How to Marathon Train Without Carboloading

From the throwback days of high school spaghetti dinners before game day, we've long been trained to carbo-load before a day of physical activity. And there's a valid reason for that: the body uses carbs more readily for fuel than other sources, like protein and healthy fats. But if you're following a low-carb diet or they just don't make you feel great, it can throw a wrench into training for something super intense, like a marathon. So what do you do?

"Athletes involved in endurance sports have seen benefits specifically around sustained performance for extended periods of time," Maya Feller, MS, RD, CDN of Maya Feller Nutrition, says. However, she notes, carbo-loading is not a must.

"I had carb-loaded for six marathons when I didn't have a clue about nutrition," Ariane Hundt, a clinical nutritionist and trainer says. When she began training for an Ironman, she decided she didn't want to experience the same outcomes as she had when carbo-loading for marathon training: "weight gain, muscle loss, becoming flabbier, softer, and more bloated—and slightly depressed from too many carbs affecting my blood sugar." Fortunately, there's a way around it.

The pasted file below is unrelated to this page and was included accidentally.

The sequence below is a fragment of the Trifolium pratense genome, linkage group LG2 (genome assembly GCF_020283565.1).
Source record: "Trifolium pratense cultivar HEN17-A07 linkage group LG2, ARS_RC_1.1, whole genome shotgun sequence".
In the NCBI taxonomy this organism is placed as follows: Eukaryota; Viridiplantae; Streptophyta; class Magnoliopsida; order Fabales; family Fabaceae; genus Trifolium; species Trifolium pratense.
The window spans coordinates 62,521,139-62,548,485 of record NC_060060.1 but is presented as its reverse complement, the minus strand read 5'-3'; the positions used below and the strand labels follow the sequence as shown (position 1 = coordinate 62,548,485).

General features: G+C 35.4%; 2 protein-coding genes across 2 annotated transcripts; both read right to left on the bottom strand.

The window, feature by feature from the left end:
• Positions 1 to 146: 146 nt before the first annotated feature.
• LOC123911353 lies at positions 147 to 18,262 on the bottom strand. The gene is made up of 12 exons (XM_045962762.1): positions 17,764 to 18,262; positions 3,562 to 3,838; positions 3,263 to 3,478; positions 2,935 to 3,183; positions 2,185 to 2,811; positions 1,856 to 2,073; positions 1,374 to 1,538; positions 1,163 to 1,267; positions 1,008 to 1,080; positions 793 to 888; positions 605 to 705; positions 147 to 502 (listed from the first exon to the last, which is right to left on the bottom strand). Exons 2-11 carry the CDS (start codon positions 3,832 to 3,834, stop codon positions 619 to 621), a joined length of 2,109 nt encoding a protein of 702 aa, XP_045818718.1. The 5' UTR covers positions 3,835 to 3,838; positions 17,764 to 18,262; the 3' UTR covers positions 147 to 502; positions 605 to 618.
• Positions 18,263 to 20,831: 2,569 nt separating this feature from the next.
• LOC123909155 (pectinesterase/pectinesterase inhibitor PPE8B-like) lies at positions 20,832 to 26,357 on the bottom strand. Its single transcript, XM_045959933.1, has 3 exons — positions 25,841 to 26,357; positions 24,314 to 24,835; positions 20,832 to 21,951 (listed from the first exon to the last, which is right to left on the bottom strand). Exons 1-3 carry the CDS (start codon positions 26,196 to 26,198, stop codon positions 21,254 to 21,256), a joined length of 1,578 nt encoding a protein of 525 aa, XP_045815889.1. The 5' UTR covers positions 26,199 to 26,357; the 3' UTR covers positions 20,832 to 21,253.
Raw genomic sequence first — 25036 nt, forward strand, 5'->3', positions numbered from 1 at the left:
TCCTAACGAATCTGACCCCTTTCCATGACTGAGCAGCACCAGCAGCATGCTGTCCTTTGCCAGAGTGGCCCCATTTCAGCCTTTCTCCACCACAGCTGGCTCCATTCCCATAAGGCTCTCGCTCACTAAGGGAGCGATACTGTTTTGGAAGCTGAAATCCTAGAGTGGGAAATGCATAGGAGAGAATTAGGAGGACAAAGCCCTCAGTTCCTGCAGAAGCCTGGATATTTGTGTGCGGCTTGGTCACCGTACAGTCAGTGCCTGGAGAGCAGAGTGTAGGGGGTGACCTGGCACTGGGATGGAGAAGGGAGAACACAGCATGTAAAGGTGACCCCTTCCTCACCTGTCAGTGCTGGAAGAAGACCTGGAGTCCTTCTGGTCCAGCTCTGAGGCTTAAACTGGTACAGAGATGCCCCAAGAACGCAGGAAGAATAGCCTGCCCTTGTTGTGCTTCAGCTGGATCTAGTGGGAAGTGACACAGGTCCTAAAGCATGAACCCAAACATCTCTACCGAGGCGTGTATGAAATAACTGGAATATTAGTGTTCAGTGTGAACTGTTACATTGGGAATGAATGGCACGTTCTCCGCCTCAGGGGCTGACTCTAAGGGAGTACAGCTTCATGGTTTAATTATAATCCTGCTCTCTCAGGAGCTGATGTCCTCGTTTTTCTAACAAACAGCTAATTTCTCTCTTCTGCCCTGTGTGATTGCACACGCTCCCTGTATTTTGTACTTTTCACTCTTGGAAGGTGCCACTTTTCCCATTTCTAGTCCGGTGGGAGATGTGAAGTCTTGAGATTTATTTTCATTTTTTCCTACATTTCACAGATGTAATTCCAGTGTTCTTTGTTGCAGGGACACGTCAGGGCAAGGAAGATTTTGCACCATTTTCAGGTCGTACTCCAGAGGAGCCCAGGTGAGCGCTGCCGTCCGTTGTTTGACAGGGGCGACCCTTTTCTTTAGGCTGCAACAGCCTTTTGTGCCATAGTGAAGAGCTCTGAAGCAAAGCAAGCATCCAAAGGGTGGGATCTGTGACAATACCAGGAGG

Find out how to train for a marathon without loading up on carbs.

low-carb marathon training
Photo: Getty Images/Geber86

What happens when you cut carbs while endurance training

"Years ago, many runners thought that if they increased their carbohydrate intake in the days leading up to a big race—think breads, pasta, and rice—they would have increased energy stores, glycogen, resulting in more endurance, and decreased bonking," Mirna Valerio, ultra-runner and Merrell ambassador, says. But she personally doesn't eat any differently the night before a race.